Certain players believe some of these rules are only incorporated by amateurs, but with variety being the spice of life, I’d have to disagree with that. These twists can turn your crummy hand into a sure fire winner and turn your royal flush into the guaranteed loser of the game.
In lowball, the lowest hand wins the pot. With different circles, you have different rules as to whether aces count as high or low cards, as well as the effects of straights and flushes. The most common games using lowball are Razz and 2-7 Triple Draw.
Then, you have high low split, in which the highest hand and lowest hand split the pot. There is usually a qualifier for the low hand, such as the low hand must have 5 cards with ranks of 8 or less. Most of the time, a high low game observes the usual rank of poker hands, so an unsuited broken straight (2, 3, 4, 5, 7) wins low. One variant, based on lowball, in which only the low hand wins, a straight or flush has no bearing, so the best low hand would be A, 2, 3, 4, 5, suited or not.
Joyfully Jab the Jerk
Next you’ve got a rule in which players can pass cards to each other. One example would be Anaconda (also known as pass the trash, screw your neighbor, 3 2 1 left), in which each player is dealt seven cards. After dealing, each player selects three cards to pass to the player on their left. The cards are placed face down near the player.
After each player has set down the pass cards, everyone gets to see their new hand. Each player then selects two cards to pass to the same player to their left, followed by another round in which one card is passed. After the three rounds of passing, each player is allowed to select two discards to form their best five-card poker hand.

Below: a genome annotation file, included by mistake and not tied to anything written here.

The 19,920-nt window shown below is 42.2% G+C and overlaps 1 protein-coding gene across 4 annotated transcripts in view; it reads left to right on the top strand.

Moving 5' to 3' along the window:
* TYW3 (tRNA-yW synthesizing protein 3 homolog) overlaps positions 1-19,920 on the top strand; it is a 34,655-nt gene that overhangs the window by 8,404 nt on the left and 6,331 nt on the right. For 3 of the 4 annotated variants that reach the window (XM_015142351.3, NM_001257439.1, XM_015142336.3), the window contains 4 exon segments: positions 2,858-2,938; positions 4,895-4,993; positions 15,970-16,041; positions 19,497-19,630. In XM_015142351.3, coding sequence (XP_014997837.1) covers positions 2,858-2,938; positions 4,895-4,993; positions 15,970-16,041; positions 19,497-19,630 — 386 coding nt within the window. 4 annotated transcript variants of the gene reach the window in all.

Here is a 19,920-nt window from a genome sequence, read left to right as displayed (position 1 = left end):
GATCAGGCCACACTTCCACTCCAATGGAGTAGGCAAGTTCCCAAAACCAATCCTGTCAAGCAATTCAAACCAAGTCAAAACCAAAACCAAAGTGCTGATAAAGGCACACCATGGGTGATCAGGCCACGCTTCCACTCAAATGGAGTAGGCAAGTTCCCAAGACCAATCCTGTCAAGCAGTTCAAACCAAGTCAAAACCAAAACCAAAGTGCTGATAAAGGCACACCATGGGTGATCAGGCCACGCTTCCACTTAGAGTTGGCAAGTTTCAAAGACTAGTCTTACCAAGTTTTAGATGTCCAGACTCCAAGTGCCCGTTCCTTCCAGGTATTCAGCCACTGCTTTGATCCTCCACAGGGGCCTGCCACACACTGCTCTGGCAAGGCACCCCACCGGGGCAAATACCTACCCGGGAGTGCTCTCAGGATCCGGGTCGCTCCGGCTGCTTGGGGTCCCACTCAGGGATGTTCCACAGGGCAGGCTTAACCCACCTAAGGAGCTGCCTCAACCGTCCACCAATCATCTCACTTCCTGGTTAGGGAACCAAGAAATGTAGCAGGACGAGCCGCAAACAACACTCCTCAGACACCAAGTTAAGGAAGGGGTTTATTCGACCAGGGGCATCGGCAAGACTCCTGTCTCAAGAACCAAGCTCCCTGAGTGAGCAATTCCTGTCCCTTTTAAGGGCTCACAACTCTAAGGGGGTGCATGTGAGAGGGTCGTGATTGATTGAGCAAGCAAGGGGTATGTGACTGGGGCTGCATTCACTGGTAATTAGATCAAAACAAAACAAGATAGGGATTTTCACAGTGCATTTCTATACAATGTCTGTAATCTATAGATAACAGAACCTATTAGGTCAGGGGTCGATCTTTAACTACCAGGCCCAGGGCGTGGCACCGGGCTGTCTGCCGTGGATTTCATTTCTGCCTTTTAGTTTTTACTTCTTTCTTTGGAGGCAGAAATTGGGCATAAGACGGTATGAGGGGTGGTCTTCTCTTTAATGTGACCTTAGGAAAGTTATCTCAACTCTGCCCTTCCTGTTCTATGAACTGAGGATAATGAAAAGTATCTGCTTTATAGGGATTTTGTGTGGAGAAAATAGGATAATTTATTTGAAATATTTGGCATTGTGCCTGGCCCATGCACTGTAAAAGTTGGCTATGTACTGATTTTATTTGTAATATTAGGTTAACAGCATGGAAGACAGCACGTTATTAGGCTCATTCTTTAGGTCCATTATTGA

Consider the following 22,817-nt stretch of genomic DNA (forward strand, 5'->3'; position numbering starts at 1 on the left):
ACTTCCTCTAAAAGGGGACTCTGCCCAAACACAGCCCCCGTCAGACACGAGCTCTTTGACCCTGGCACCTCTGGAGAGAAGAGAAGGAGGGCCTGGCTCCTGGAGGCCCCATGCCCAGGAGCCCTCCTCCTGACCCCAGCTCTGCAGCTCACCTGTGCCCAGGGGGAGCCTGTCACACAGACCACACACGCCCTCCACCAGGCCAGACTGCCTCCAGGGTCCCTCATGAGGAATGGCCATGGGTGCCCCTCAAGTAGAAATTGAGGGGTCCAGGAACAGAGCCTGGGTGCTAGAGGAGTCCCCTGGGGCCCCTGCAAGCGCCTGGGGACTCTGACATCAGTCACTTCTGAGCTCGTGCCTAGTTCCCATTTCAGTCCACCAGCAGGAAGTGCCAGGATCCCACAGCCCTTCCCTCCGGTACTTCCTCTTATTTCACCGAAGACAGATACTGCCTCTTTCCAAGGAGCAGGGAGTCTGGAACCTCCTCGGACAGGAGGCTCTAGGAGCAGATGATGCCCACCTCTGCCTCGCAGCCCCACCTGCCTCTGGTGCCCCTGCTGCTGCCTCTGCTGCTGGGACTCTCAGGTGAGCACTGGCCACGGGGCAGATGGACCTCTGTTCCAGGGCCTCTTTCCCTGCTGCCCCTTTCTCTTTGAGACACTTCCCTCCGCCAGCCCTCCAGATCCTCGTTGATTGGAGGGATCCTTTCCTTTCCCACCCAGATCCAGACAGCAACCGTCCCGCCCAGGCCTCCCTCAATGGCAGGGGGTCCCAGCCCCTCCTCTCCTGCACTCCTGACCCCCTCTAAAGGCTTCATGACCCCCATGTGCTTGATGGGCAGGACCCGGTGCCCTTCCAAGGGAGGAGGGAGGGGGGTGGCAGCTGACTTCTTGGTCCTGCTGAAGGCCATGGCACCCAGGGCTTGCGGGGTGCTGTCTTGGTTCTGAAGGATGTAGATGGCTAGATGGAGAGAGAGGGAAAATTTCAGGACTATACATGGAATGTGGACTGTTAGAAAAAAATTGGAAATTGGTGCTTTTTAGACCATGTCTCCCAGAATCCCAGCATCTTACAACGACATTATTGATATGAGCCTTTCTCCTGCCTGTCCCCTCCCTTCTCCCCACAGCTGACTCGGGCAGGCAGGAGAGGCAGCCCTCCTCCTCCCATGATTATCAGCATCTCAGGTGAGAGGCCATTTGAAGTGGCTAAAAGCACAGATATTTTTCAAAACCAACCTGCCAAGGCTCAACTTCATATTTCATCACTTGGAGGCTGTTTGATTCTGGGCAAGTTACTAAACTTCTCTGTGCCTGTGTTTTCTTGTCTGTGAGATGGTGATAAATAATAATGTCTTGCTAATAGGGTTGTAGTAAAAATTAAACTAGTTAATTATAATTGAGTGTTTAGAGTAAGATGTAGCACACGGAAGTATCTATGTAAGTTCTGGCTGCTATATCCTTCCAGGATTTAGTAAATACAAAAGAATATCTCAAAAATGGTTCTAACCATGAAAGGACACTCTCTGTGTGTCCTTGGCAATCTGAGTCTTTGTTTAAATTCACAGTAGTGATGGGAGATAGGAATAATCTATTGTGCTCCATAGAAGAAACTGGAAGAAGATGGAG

Another rule variant, which I’ve seen many a player scoff at, is when wild cards are introduced. This can be as simple as deuces wild or one eyed jacks wild to the 7 card stud variant named baseball.
A twist round is one in which players can buy another card from the deck, and if it’s not to their liking, they have the option of purchasing another card by adding money to the pot. This is at times called a ‘tittle.’
Pot Payment Please
A kill game is when a fixed limit game is played and a player wins two pots in a row, the stakes are doubled. In some split pot games, a player winning both halves of the pot may also cause a kill. In some variants of lowball, a player may choose to kill by doubling the bet after seeing the first two cards.
A stripped deck may also be used. The earliest games of poker were played with only 20 cards. In keeping with poker history, players will play with a stripped deck, such as in Spanish Poker (or synthetic poker), a variation on Texas Hold Em. In this game, only 28 cards are in play (8 through ace, in all four suits). The ace can be played as a low card, as if it were a 7 or as a high card. Poker hand ratings are the same as Hold Em, except that a flush beats a full house.